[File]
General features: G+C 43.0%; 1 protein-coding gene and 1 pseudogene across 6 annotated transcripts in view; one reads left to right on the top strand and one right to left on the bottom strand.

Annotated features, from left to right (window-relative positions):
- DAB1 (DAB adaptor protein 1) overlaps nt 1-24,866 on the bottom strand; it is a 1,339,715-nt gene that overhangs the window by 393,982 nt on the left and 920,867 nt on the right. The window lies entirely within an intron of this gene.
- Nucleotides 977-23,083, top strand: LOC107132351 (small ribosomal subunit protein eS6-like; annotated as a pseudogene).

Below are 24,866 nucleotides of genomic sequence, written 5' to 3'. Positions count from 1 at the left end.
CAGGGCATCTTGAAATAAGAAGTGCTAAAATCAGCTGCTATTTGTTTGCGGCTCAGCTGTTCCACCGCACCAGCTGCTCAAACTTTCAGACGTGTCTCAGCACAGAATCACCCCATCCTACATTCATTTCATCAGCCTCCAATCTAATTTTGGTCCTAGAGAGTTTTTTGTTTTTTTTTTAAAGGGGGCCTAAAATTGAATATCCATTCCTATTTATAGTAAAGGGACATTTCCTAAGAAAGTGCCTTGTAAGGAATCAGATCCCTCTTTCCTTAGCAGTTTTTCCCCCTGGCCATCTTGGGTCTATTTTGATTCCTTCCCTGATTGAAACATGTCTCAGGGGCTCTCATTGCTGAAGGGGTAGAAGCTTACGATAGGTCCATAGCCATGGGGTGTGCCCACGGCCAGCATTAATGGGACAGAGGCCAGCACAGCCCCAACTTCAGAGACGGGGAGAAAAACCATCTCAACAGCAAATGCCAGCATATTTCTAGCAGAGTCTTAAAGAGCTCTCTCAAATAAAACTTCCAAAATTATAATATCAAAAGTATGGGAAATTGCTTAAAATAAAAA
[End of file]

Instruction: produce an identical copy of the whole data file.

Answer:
General features: G+C 43.0%; 1 protein-coding gene and 1 pseudogene across 6 annotated transcripts in view; one reads left to right on the top strand and one right to left on the bottom strand.

Annotated features, from left to right (window-relative positions):
- DAB1 (DAB adaptor protein 1) overlaps nt 1-24,866 on the bottom strand; it is a 1,339,715-nt gene that overhangs the window by 393,982 nt on the left and 920,867 nt on the right. The window lies entirely within an intron of this gene.
- Nucleotides 977-23,083, top strand: LOC107132351 (small ribosomal subunit protein eS6-like; annotated as a pseudogene).

Below are 24,866 nucleotides of genomic sequence, written 5' to 3'. Positions count from 1 at the left end.
CAGGGCATCTTGAAATAAGAAGTGCTAAAATCAGCTGCTATTTGTTTGCGGCTCAGCTGTTCCACCGCACCAGCTGCTCAAACTTTCAGACGTGTCTCAGCACAGAATCACCCCATCCTACATTCATTTCATCAGCCTCCAATCTAATTTTGGTCCTAGAGAGTTTTTTGTTTTTTTTTTAAAGGGGGCCTAAAATTGAATATCCATTCCTATTTATAGTAAAGGGACATTTCCTAAGAAAGTGCCTTGTAAGGAATCAGATCCCTCTTTCCTTAGCAGTTTTTCCCCCTGGCCATCTTGGGTCTATTTTGATTCCTTCCCTGATTGAAACATGTCTCAGGGGCTCTCATTGCTGAAGGGGTAGAAGCTTACGATAGGTCCATAGCCATGGGGTGTGCCCACGGCCAGCATTAATGGGACAGAGGCCAGCACAGCCCCAACTTCAGAGACGGGGAGAAAAACCATCTCAACAGCAAATGCCAGCATATTTCTAGCAGAGTCTTAAAGAGCTCTCTCAAATAAAACTTCCAAAATTATAATATCAAAAGTATGGGAAATTGCTTAAAATAAAAA